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Tiniest Great Ape Species Roamed Germany 11 Million Years Ago

Scientists have unearthed what could be the tiniest great ape ever known, adding a new chapter to our understanding of ancient primates
Scientists have unearthed what could be the tiniest great ape ever known, adding a new chapter to our understanding of ancient primates. (CREDIT: Creative Commons)

Scientists have unearthed what could be the tiniest great ape ever known, adding a new chapter to our understanding of ancient primates. Excavations at the Hammerschmiede clay pit in Bavaria, Germany, revealed partial remains of a new ape species, potentially the smallest great ape to ever live.


The fossils, consisting of two teeth and a patella, were found in a layer of clay dating back to the late Miocene Epoch, approximately 11.6 million years ago. These findings, published on June 7, 2024, in the journal PLOS ONE, were the work of Madelaine Böhme from Eberhard Karls University of Tübingen, Germany, and David R. Begun from the University of Toronto, Canada, along with their colleagues.


 
 

A New Species


The researchers have named this new species Buronius manfredschmidi. This species, identified from the distinct size and shape of the fossils, stands out because of its incredibly small stature. With an estimated body weight of around 10 kg (about 22 pounds), Buronius is smaller than any other known great ape, living or extinct.



The teeth and patella provide clues about the lifestyle of Buronius. The teeth suggest that Buronius had a diet mainly of soft foods, such as leaves. The structure of the patella indicates that this ape was a proficient climber. These characteristics differentiate Buronius from Danuvius, another great ape species previously discovered at Hammerschmiede. Danuvius is larger and has adaptations for a more omnivorous diet, capable of consuming tougher foods.


 
 

Böhme and her team propose that these differences allowed Buronius and Danuvius to coexist in the same environment without directly competing for food and resources. This phenomenon is known as resource partitioning, where species share a habitat by utilizing different resources or occupying different niches.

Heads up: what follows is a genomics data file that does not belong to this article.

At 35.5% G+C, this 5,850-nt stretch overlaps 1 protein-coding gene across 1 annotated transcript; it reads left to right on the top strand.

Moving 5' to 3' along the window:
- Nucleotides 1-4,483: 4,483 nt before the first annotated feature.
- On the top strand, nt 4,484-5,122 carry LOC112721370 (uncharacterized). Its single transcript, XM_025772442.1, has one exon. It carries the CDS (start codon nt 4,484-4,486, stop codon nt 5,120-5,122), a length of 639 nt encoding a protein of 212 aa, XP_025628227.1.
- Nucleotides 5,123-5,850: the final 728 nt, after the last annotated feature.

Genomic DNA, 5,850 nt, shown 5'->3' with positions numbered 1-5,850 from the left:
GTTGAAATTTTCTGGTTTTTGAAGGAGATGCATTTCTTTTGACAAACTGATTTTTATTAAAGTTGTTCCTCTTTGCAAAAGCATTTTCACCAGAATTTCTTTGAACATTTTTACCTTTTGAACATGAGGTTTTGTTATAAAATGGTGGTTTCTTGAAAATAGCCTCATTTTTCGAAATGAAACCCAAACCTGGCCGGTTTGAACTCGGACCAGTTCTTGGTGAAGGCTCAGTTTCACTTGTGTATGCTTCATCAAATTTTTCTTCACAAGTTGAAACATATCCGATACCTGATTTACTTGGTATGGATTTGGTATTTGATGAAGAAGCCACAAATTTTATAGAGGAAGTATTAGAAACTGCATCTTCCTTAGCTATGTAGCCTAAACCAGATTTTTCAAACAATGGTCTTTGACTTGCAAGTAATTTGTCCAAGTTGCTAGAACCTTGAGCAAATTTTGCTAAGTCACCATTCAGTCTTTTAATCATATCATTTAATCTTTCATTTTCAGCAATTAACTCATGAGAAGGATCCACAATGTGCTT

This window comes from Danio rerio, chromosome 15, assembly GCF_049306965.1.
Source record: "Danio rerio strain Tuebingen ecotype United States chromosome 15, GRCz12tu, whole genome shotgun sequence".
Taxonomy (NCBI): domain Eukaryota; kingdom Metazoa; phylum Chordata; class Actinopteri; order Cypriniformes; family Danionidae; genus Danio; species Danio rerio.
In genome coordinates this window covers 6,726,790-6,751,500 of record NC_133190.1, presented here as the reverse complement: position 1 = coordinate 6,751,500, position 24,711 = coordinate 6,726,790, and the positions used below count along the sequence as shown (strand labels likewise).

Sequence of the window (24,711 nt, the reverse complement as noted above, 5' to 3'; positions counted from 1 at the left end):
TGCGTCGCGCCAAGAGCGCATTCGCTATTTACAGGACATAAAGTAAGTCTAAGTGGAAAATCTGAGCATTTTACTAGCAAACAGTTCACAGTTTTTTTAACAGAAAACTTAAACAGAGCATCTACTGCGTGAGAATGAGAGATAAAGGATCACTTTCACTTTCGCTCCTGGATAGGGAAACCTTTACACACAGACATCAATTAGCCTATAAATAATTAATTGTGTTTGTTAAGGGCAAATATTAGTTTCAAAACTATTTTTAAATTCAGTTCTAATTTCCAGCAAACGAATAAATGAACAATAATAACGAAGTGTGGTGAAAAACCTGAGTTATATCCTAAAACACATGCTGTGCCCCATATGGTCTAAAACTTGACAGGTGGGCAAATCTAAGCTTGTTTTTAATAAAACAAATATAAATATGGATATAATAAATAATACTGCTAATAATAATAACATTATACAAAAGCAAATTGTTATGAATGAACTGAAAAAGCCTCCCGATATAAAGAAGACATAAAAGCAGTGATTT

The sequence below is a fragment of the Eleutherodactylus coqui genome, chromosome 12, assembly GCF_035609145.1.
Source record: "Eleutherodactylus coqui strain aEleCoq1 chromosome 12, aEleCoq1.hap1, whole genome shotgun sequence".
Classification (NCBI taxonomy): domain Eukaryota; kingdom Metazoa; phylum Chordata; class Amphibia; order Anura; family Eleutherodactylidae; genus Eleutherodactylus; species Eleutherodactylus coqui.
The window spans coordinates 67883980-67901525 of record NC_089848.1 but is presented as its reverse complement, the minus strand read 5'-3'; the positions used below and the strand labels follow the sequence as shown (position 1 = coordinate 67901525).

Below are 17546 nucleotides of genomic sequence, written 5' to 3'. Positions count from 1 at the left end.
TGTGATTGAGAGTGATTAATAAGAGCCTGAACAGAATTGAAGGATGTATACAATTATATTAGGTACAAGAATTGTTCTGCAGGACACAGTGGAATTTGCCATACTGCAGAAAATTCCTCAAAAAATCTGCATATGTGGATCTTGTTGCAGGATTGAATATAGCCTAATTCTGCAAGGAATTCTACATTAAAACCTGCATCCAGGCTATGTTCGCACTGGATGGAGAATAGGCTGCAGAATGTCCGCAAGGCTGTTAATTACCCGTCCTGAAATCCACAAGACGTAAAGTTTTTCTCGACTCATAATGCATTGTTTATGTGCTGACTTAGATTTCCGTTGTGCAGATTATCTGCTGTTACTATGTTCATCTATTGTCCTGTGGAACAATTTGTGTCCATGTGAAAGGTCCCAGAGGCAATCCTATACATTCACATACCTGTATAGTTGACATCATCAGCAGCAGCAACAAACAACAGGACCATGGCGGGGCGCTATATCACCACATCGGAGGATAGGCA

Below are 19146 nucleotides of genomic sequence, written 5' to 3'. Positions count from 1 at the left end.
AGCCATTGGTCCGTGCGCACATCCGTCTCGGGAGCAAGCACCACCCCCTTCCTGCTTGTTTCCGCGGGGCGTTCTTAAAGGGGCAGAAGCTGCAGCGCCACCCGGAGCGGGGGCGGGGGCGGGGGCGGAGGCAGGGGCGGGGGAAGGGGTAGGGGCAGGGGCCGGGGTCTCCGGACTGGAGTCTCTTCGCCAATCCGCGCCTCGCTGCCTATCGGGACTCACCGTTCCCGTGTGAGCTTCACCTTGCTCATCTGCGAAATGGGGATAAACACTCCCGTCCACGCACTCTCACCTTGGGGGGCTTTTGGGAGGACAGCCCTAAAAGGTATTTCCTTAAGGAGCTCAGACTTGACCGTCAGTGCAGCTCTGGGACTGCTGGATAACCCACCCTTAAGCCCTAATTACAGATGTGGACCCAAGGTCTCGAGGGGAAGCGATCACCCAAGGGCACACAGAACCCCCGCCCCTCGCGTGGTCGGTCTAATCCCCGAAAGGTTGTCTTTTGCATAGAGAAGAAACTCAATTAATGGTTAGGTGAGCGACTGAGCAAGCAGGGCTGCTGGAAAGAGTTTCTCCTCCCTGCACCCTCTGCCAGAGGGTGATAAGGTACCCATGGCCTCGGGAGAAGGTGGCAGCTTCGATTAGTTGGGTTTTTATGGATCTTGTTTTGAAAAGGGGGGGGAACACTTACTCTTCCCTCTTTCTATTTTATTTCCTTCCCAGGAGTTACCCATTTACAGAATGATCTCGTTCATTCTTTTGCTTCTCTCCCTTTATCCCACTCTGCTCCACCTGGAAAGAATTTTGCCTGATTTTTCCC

The modern analogy can be seen in the coexistence of gibbons and orangutans in Borneo and Sumatra, where they share the forest but have different diets and behaviors.


 

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Historical Significance of the Buronius Find


The Hammerschmiede site is renowned for its ancient great ape fossils. The discovery of Danuvius in this area sparked debates among scientists about its classification and whether it represents a new genus.


Until now, no European Miocene sites had revealed more than one species of fossil ape. The introduction of Buronius into the Hammerschmiede record marks the first instance of multiple ancient ape species being found in the same European site from this period.


 
 

Böhme and Begun suggest that revisiting other fossil sites in Europe might reveal additional examples of such cohabiting behaviors among ancient primates. This new evidence challenges the prevailing notion that ancient European environments could only support a single ape species at a time.



The discovery of Buronius manfredschmidi provides valuable insights into the diversity and adaptation of ancient apes. It also opens up new avenues for research into how these species coexisted and shared their habitats. According to the researchers, "The new great ape from Hammerschmiede, Buronius manfredschmidi, is with about 10 kg body weight not only the smallest known crown ape, but it also attests to the first case of hominid syntopy for Europe. The leaf-eating Buronius shared the habitat with the omnivorous bipedal ape Danuvius guggenmosi."


 
 

This find highlights the complexity of ancient ecosystems and the adaptive strategies that different species used to thrive within them. The ability of Buronius and Danuvius to share the same environment without direct competition may have contributed to their survival and evolution.



The study encourages paleontologists to reexamine other Miocene sites across Europe to uncover more examples of such ancient ape communities. Understanding how these species interacted and coexisted can provide broader insights into the evolutionary history of primates and their adaptation strategies.


 
 

As researchers continue to delve into the past, each new finding like this brings us closer to unraveling the complex history of life on Earth.






For more science news stories check out our New Discoveries section at The Brighter Side of News.


 

Note: Materials provided above by The Brighter Side of News. Content may be edited for style and length.


 
 

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